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Shonda Rhimes Is Bringing Her Midas Touch to the Movies

By Joanna Robinson

It's been more than a decade since "Grey’s Anatomy" premiered on ABC, and Shonda Rhimes' iron grip on her TV empire is stronger than ever.

"Deadline" called Rhimes one of the 2016 Upfronts Overachievers thank to the five shows — "Grey’s," "Still Star-Crossed," "Scandal," "How To Get Away With Murder," and "The Catch" — she'll have on one network next year. But Shondaland isn't just for television anymore. Rhimes has her sights set on the movie business and her first project seems like the perfect fit.

According to The Hollywood Reporter, Rhimes is in negotiations for the life rights to a group of Detroit women known as the Dare Divas. The four African-American women have taken a live-life-to-the-fullest mantra online and have gained such popularity that the group’s founder, Sheri Hunter, landed a book deal. Looks like she may get a movie deal out of it, too.

THR reports: The Dare Divas were formed after Sheri Hunter lost her husband suddenly and, when counseling didn't work for her, decided to deal with her grief by having experiences that made her appreciate life. She recruited three of her closest friends, Angenette, Brenda, and Mia, and undertook a worldwide trip. They continued their wild ways, going skydiving, race car driving, white water rafting, cliff diving, and more traveling.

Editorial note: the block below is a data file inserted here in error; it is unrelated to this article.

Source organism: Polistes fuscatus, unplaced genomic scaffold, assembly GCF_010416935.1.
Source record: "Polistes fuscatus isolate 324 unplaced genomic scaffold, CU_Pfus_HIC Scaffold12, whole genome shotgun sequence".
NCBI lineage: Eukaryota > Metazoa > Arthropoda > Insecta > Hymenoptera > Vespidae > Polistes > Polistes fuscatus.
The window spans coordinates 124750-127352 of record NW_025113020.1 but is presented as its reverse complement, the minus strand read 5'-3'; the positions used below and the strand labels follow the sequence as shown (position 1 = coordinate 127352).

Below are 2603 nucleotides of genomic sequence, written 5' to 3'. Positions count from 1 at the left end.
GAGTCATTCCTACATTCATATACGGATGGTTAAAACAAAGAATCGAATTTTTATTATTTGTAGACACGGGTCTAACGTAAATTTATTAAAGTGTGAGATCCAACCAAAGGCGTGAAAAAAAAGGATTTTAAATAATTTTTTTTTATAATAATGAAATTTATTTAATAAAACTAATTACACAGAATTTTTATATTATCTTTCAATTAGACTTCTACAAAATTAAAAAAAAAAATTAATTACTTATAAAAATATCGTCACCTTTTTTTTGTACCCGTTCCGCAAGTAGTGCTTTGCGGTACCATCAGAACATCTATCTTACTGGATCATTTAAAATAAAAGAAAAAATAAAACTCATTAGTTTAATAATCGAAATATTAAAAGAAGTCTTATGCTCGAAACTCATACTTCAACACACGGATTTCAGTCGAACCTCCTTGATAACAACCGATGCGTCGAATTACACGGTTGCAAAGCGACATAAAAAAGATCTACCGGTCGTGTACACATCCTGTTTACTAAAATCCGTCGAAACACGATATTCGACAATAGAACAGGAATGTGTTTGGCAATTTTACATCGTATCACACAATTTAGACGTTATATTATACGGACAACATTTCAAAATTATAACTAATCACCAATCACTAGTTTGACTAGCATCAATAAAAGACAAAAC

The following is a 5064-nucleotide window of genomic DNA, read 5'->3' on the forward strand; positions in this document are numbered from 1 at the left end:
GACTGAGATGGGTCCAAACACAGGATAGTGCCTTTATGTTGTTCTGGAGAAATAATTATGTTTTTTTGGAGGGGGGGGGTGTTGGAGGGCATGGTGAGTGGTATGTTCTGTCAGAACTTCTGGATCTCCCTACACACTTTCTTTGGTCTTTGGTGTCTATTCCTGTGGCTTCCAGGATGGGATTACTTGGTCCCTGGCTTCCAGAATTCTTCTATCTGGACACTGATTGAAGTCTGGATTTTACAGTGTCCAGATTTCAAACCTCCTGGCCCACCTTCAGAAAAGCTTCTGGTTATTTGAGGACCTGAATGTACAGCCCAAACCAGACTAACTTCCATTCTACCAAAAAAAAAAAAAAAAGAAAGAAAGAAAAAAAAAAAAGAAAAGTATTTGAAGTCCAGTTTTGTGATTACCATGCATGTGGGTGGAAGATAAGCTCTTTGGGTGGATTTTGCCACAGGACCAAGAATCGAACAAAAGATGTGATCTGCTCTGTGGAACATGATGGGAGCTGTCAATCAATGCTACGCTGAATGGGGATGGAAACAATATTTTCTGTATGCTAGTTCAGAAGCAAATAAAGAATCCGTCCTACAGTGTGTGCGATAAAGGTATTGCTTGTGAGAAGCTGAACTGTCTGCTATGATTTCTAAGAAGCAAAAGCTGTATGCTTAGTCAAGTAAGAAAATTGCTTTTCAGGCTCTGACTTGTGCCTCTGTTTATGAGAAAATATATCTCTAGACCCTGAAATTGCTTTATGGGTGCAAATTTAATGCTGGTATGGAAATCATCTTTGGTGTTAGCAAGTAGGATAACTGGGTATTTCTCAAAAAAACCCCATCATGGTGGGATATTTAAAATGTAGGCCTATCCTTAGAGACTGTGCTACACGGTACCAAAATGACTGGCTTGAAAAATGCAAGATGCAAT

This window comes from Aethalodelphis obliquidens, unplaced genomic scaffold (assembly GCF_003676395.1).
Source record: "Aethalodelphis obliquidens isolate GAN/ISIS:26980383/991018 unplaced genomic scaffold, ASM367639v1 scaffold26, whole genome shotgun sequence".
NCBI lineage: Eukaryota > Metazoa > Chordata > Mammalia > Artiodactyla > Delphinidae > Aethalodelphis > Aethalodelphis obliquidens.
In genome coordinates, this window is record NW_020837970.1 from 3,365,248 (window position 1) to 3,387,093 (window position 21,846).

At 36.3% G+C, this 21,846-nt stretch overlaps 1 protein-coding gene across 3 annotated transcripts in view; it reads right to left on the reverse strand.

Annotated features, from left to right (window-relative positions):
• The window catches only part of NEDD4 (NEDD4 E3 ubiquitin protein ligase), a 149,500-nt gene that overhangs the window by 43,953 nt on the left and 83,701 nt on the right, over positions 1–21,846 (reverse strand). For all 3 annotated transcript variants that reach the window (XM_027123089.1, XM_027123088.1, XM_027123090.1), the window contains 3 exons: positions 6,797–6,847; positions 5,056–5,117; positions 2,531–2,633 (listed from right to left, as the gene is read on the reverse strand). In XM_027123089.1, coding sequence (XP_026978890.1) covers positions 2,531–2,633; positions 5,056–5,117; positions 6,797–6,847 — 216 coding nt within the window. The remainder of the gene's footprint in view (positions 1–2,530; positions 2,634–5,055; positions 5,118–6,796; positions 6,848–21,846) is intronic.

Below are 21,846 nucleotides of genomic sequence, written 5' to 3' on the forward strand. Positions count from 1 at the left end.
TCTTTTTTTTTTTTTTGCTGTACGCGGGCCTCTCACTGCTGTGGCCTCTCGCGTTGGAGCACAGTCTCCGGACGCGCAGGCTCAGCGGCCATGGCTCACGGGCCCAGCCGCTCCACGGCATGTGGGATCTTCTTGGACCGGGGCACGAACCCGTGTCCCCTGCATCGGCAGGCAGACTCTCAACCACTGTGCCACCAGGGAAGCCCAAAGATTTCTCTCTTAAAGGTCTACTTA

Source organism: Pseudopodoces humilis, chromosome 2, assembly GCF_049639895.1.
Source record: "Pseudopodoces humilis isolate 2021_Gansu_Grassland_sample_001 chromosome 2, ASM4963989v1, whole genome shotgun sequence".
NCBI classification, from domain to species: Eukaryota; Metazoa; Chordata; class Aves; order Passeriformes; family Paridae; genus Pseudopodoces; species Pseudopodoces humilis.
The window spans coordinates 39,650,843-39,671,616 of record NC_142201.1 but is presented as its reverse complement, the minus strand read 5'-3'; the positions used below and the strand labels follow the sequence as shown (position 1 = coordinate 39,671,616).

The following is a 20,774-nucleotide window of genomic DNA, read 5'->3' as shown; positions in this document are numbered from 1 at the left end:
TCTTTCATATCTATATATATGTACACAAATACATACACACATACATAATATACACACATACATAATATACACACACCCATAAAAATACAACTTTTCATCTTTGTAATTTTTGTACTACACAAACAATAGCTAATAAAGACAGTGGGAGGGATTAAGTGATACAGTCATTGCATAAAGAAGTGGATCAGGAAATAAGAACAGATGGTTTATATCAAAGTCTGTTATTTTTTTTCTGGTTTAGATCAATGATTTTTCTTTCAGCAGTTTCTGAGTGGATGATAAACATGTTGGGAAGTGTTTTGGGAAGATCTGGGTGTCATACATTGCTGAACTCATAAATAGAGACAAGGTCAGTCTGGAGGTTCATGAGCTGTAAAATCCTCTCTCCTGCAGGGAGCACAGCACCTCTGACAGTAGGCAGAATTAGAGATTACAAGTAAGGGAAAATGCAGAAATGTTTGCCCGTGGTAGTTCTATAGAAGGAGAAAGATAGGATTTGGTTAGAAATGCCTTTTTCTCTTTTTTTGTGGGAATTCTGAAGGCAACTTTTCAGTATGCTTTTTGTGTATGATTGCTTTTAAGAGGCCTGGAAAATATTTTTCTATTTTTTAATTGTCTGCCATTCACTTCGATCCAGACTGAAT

Before Rhimes launched Shondaland, she got her start writing films like the Britney Spears road trip vehicle "Crossroads" and the Anne Hathaway Eurotrip vehicle "Princess Diaries 2: Royal Engagement." Rhimes funneled what she knew about writing for a certain kind of protagonist into creating Ellen Pompeo’s Dr. Meredith Grey, the WASP-y lead of "Grey's Anatomy." But as Shondaland expanded, the women of Rhimes’s show became more diverse. From supporting characters like Chandra Wilson's Dr. Miranda Bailey on "Grey's Anatomy" to Viola Davis's Emmy-winning lead role on "How to Get Away With Murder," Rhimes (and her spreading influence) substantially shifted the demographics for actresses on network television.

So it makes sense that Rhimes would want to return to film and this time write for women who aren’t all white. Sheri Hunter and her friends are still the kind of women who are not as well-represented in Hollywood as they might be. But thankfully, in Shondaland, they're everywhere.

Learn more about Rhimes by watching her exclusive MAKERS story above.

More From Vanity Fair:
• Kesha Posts Message About Performing at the Billboard Music Awards
• Lena Dunham on How to Humorously Confront Gender Bias
• Sarah Silverman Answers Vanity Fair’s Questionnaire
• Marvel Keeps Promising a Black Widow Movie

Photo Credit: Getty Images